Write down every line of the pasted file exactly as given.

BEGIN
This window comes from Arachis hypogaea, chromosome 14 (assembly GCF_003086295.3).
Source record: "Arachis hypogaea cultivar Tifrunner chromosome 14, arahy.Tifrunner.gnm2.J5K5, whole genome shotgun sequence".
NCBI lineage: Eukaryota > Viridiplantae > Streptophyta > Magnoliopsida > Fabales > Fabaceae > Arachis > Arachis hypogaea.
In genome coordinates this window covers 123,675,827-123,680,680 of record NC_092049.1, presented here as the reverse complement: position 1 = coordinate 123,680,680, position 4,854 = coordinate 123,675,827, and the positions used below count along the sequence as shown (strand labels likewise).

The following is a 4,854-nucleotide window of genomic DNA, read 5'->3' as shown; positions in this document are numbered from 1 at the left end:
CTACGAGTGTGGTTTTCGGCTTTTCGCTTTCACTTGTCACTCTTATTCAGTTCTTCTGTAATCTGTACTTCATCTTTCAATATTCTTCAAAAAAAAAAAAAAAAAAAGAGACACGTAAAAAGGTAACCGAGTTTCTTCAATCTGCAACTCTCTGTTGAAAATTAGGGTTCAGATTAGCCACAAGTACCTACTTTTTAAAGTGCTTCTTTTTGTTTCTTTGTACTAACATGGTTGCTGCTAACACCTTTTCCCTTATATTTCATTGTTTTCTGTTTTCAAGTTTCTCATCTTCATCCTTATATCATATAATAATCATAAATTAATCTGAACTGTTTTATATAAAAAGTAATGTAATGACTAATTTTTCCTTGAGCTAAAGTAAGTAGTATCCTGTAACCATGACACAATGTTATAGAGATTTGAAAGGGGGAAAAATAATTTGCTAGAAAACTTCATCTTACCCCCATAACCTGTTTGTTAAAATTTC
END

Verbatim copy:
This window comes from Arachis hypogaea, chromosome 14 (assembly GCF_003086295.3).
Source record: "Arachis hypogaea cultivar Tifrunner chromosome 14, arahy.Tifrunner.gnm2.J5K5, whole genome shotgun sequence".
NCBI lineage: Eukaryota > Viridiplantae > Streptophyta > Magnoliopsida > Fabales > Fabaceae > Arachis > Arachis hypogaea.
In genome coordinates this window covers 123,675,827-123,680,680 of record NC_092049.1, presented here as the reverse complement: position 1 = coordinate 123,680,680, position 4,854 = coordinate 123,675,827, and the positions used below count along the sequence as shown (strand labels likewise).

The following is a 4,854-nucleotide window of genomic DNA, read 5'->3' as shown; positions in this document are numbered from 1 at the left end:
CTACGAGTGTGGTTTTCGGCTTTTCGCTTTCACTTGTCACTCTTATTCAGTTCTTCTGTAATCTGTACTTCATCTTTCAATATTCTTCAAAAAAAAAAAAAAAAAAAGAGACACGTAAAAAGGTAACCGAGTTTCTTCAATCTGCAACTCTCTGTTGAAAATTAGGGTTCAGATTAGCCACAAGTACCTACTTTTTAAAGTGCTTCTTTTTGTTTCTTTGTACTAACATGGTTGCTGCTAACACCTTTTCCCTTATATTTCATTGTTTTCTGTTTTCAAGTTTCTCATCTTCATCCTTATATCATATAATAATCATAAATTAATCTGAACTGTTTTATATAAAAAGTAATGTAATGACTAATTTTTCCTTGAGCTAAAGTAAGTAGTATCCTGTAACCATGACACAATGTTATAGAGATTTGAAAGGGGGAAAAATAATTTGCTAGAAAACTTCATCTTACCCCCATAACCTGTTTGTTAAAATTTC